DOWNTOWN development plan for Tulsa unveiled


Friday, May 18th 2001, 12:00 am
By: News On 6


The city has put some dreams of downtown development on a new map. A long study into the future of east downtown was unveiled Thursday. Covering an area of 115 acres in downtown, east of Detroit Street and bordered by the Inner Dispersal Loop. KOTV's Emory Bryan says the city now has a working plan that shows there is demand for entertainment, shopping and housing downtown.

It's fueled by growth in the technology workforce and limited only by the imagination of private investors. Consultant, Kurt Mueller says, "There's a dynamic and powerful business community that essentially evaporates after 6 PM." But Kurt Mueller believes it would all change, under a land use plan drawn up his team of consultants. Their study determined east downtown's historic architecture is prime for redevelopment, and could support dozens of shops and hundreds of apartment homes. They predict restaurants and entertainment would follow. Already, buildings like the Blue Dome are turning around an area that's dotted mainly with warehouses and parking lots. The possibilities are exciting to those already committed to east downtown, like Steve Liggett of Living Arts. "I think encouragement like a redevelopment with bars and restaurants is fine and really important to see the arts grow downtown."

The Williams Company expansion is credited with priming the pump for a downtown renaissance. Forty thousand people now work downtown, but most go home to the suburbs. The consultants say downtown housing is key for the projects success. Pat Waddel with the Tulsa Development Authority, "Williams company has brought many more people into downtown and what we're trying to do is create more development and attract more people into the area as residents and people coming in to enjoy entertainment and shopping." The area under study, 115 acres labeled "The East Village", has been in decline since the oil bust. After several failed big plans for all of downtown, the city is hoping smaller chunks will be improved largely through private investment. Tulsa city councilor Gary Watts, "It has great potential, but we have missed the boat of getting the right combination of an exciting and 18 or 24 hour environment but I think we're on the verge of that."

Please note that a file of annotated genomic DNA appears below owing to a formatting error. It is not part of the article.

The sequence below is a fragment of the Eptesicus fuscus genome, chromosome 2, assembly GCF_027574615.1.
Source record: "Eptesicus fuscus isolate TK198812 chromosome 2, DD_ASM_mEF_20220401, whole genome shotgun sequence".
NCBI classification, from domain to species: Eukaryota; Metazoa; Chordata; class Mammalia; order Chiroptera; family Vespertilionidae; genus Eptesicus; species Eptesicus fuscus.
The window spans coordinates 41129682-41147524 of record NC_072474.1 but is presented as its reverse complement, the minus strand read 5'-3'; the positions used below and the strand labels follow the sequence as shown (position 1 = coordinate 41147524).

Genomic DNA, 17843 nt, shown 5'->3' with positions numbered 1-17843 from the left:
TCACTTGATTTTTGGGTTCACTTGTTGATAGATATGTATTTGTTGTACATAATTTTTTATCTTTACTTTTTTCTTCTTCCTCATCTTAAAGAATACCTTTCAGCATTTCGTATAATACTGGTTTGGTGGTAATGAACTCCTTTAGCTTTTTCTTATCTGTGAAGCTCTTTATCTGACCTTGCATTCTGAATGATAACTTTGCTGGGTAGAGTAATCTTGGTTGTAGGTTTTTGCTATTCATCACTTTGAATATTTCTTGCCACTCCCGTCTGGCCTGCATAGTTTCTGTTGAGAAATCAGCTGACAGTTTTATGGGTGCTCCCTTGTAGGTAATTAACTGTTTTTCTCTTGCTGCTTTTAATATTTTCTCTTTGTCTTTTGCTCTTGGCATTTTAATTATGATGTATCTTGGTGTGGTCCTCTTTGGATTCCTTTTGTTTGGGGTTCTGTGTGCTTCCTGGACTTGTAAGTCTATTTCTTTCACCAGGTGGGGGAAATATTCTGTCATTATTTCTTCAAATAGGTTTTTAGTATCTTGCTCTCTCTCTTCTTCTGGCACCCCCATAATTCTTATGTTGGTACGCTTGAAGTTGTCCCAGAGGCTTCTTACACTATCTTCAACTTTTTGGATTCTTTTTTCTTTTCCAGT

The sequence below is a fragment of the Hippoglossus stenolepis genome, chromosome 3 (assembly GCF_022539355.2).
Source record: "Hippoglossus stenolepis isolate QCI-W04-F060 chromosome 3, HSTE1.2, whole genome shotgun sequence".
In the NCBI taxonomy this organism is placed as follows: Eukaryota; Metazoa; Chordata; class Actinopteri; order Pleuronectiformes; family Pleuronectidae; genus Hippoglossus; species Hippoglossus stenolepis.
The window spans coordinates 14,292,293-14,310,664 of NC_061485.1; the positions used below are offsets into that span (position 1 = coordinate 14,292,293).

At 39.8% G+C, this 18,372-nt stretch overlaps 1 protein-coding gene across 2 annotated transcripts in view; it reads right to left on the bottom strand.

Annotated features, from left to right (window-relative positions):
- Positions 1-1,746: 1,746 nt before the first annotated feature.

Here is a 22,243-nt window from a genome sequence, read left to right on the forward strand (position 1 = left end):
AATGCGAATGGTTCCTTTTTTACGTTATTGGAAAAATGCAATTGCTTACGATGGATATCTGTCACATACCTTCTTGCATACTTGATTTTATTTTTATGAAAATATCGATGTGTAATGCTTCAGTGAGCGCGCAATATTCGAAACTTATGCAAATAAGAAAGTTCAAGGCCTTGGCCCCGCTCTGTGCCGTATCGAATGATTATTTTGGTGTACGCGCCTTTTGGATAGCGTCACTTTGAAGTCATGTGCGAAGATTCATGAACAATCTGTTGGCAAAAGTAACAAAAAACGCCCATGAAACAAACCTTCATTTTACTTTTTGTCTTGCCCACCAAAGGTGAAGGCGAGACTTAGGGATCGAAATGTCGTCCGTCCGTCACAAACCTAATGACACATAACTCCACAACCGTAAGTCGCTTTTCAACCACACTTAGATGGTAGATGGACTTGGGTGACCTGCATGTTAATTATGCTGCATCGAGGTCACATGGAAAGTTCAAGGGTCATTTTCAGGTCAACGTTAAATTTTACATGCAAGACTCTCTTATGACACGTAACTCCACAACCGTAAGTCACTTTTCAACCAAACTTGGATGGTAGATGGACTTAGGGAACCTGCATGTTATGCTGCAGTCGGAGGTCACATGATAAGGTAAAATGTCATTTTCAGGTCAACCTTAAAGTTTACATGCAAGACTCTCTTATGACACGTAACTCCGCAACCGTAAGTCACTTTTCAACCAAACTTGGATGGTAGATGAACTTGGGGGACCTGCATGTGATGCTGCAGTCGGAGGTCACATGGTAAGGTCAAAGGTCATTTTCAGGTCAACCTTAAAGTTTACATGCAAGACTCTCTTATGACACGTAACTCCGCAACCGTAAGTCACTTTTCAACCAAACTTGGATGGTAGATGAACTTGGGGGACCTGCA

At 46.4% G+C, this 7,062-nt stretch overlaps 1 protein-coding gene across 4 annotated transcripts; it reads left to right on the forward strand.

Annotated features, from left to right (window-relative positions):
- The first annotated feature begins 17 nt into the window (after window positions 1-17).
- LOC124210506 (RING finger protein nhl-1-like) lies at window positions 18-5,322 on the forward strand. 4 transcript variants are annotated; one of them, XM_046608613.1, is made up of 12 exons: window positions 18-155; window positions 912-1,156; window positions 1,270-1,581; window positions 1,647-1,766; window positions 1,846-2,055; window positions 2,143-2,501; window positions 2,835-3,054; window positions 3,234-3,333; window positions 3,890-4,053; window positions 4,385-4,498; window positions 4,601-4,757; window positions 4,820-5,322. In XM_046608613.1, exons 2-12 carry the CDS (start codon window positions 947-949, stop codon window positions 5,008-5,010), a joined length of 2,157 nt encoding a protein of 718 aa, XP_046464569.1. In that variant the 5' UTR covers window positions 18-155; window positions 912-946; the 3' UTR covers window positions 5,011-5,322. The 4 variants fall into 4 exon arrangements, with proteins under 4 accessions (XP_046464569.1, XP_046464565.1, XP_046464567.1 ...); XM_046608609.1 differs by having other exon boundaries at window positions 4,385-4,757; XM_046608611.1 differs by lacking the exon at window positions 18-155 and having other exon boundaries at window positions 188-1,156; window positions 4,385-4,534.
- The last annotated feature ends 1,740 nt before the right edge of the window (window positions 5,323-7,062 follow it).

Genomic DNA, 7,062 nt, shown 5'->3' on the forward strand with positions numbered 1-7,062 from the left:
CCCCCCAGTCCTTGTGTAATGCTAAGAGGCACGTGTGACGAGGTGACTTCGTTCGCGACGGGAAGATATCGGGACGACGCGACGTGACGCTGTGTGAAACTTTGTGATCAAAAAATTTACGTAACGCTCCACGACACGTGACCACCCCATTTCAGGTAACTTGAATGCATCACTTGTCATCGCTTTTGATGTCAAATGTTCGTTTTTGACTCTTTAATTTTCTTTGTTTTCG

The plan calls for residential buildings first, then entertainment, with an emphasis on a downtown movie theater. Parking lots would be replaced with tree lined plazas that encourage outdoor shopping and after hours restaurants. At best it's years away, and it depends on millions in private investment, but the plan says if someone makes the commitment, people would support it. It's entirely up to investors to decide what should go where, but this plan gives a template of an ideal development.

The company that prepared the plan has experience with other similar developments, and they believe what they've done in other places would work here as well.